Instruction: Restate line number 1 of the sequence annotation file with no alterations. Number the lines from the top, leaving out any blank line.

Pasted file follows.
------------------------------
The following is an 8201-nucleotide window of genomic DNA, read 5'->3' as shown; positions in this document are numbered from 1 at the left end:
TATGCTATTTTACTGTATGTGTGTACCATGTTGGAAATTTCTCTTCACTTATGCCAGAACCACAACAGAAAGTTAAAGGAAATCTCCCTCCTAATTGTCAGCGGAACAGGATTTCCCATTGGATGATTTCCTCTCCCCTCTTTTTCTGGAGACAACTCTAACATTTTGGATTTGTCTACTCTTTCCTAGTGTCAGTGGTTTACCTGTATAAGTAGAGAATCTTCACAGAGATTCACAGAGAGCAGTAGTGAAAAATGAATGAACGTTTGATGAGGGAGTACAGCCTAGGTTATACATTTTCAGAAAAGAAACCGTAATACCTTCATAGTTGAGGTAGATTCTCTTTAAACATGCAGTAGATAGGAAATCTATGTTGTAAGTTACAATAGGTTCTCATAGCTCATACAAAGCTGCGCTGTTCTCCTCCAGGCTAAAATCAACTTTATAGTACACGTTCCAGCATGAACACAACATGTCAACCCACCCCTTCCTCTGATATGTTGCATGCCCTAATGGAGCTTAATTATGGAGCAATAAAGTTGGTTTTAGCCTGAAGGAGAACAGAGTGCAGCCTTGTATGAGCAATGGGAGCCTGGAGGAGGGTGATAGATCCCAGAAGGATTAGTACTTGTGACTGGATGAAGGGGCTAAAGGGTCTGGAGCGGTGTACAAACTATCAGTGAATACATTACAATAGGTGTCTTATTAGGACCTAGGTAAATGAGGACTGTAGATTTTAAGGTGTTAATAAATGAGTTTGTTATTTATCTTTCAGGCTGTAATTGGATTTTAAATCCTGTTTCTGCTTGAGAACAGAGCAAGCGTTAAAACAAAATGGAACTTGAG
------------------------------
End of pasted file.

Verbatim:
The following is an 8201-nucleotide window of genomic DNA, read 5'->3' as shown; positions in this document are numbered from 1 at the left end: